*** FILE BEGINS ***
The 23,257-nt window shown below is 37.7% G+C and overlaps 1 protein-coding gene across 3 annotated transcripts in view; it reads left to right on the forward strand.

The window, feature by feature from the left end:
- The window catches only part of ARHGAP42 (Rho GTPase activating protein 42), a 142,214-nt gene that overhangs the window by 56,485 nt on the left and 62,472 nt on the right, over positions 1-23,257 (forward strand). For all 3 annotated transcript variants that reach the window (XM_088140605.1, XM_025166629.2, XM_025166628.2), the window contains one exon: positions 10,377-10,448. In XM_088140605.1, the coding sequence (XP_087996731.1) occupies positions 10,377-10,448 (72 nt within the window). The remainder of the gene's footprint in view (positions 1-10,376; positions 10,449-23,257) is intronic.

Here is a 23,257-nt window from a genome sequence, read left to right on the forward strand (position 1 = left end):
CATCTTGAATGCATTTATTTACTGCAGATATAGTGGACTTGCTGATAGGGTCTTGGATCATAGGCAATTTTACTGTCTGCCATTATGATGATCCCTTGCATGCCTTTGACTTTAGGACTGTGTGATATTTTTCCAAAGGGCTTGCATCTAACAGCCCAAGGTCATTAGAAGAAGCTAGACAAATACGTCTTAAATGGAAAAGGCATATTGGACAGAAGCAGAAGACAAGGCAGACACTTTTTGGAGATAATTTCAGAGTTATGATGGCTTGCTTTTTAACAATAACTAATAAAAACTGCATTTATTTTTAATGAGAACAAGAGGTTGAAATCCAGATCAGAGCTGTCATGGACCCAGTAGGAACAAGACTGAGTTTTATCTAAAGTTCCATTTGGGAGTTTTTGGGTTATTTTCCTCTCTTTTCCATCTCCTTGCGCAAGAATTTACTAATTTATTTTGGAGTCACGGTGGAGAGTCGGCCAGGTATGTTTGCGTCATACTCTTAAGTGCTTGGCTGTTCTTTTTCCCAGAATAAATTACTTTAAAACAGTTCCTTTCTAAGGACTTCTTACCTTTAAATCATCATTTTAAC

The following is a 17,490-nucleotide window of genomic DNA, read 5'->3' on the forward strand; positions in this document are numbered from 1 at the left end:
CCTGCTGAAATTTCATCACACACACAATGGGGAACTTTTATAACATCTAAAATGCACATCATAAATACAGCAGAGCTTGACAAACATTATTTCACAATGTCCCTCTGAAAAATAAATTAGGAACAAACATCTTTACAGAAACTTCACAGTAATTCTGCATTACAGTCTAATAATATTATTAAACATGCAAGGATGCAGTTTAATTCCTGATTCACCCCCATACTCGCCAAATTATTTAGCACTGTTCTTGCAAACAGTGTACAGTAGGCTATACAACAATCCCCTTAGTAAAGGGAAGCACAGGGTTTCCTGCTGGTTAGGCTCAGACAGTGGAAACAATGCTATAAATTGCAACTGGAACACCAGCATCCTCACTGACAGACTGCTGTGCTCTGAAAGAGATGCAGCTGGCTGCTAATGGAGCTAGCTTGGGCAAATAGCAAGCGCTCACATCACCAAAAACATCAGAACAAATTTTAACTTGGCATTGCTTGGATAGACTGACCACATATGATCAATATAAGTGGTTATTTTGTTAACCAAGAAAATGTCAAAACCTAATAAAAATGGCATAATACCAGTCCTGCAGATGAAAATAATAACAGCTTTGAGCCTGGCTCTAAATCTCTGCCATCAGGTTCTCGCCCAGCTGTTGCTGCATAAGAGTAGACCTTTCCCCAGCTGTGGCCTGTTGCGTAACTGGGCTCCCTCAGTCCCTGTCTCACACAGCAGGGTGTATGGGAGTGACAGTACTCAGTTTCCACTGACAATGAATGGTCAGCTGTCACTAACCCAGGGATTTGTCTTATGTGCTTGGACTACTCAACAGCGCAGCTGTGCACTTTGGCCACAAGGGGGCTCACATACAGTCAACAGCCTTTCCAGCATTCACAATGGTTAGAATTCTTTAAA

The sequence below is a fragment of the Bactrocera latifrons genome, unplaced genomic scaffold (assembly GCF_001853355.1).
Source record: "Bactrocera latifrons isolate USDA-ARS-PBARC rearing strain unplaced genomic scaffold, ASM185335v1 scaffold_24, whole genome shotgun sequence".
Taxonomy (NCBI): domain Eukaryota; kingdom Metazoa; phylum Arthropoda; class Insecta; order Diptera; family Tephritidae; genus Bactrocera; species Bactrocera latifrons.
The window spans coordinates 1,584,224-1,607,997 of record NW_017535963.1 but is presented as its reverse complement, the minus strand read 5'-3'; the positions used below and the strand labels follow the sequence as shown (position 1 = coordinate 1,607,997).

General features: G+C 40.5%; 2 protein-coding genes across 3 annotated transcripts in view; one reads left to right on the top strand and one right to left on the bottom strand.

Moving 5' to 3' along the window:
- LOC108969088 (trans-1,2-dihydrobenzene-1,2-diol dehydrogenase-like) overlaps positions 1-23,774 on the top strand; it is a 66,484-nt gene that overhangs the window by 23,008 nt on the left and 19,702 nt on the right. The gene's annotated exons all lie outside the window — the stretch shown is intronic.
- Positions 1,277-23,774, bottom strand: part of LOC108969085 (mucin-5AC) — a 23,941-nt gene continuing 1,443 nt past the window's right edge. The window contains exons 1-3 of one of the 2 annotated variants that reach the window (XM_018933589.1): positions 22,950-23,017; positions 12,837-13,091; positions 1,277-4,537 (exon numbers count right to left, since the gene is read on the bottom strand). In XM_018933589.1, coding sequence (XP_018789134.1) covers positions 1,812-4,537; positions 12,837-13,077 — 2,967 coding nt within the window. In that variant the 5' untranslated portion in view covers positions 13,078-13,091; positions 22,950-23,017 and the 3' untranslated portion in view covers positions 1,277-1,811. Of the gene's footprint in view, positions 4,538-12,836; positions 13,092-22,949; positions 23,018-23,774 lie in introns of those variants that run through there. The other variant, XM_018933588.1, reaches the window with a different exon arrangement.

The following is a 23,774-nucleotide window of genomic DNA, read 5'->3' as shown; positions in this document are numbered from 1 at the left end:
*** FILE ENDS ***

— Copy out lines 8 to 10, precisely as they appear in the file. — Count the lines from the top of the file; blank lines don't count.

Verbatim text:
The sequence below is a fragment of the Bactrocera latifrons genome, unplaced genomic scaffold (assembly GCF_001853355.1).
Source record: "Bactrocera latifrons isolate USDA-ARS-PBARC rearing strain unplaced genomic scaffold, ASM185335v1 scaffold_24, whole genome shotgun sequence".
Taxonomy (NCBI): domain Eukaryota; kingdom Metazoa; phylum Arthropoda; class Insecta; order Diptera; family Tephritidae; genus Bactrocera; species Bactrocera latifrons.